Anticonvulsant, sedative and muscle relaxant effects of carbenoxolone in mice
1 Pharmaceutical Research Center, Faculty of Pharmacy, Mashhad University of Medical Sciences, P.O. Box: 1365-91775, Mashhad, I. R. Iran
2 Department of Pharmacology, Faculty of Medicine, Mashhad University of Medical Science, Mashhad, I.R. Iran
BMC Pharmacology 2003, 3:3 doi:10.1186/1471-2210-3-3Published: 29 April 2003
Carbenoxolone, as an antiulcer medicine, has some pharmacological properties such as: the inhibition of gap junctional (GJ) intercellular communication. In vitro studies have shown, carbenoxolone to abolish the generation of full or partial ectopic spike generation, by 4-aminopyridine, as well as spontaneous epileptiform activity in CA3 or CA1 regions of the rat hippocampal slices via closing GJ channels. Thus, we considered the possible anticonvulsant effects of carbenoxolone in animal seizure models.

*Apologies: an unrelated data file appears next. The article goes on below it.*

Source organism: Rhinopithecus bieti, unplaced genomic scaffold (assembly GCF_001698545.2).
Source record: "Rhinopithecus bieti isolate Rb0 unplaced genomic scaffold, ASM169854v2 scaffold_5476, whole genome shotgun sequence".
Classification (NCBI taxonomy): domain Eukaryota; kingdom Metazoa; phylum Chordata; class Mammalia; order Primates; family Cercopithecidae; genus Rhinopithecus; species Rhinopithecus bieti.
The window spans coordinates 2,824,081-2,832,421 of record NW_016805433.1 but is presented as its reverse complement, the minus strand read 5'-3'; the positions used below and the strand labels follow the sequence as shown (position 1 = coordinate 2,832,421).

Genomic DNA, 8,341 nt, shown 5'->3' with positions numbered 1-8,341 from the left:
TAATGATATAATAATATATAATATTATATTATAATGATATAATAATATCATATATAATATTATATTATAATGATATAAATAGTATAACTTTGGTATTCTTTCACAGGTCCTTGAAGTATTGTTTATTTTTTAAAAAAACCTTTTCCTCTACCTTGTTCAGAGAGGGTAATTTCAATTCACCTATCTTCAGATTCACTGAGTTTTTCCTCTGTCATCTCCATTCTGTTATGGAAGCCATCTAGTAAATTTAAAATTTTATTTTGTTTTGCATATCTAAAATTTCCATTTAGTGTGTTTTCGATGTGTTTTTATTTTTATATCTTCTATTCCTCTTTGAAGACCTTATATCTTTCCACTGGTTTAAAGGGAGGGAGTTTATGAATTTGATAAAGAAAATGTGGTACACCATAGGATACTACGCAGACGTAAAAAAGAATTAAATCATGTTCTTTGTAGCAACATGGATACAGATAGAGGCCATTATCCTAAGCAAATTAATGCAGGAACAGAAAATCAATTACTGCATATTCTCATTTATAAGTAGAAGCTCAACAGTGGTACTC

ED50 values of diazepam and carbenoxolone in the pentylenetetrazole model were 1.13 mg/kg and 283.3 mg/kg, respectively. In this model, carbenoxolone in doses of 200 and 300 mg/kg prolonged the onset time of seizure and decreased the duration of seizures. In the maximal electroshock model, carbenoxolone in a dose of 400 mg/kg decreased the duration of seizure producing protection against seizure but failing to protect against mortality in comparison with diazepam. In the potentiation of pentobarbitone sleep test, carbenoxolone significantly increased sleeping time and decreased latency in doses of 100, 200 and 300 mg/kg in mice dose dependently. In the traction test, carbenoxolone (400 mg/kg) showed muscle relaxant activity and in the accelerated rotarod test, carbenoxolone in doses of 200 and 300 mg/kg showed a decline in motor coordination.
It can be concluded that carbenoxolone possesses anticonvulsant, muscle relaxant and hypnotic effects, which could contribute to the control of petit mal and grand mal seizures.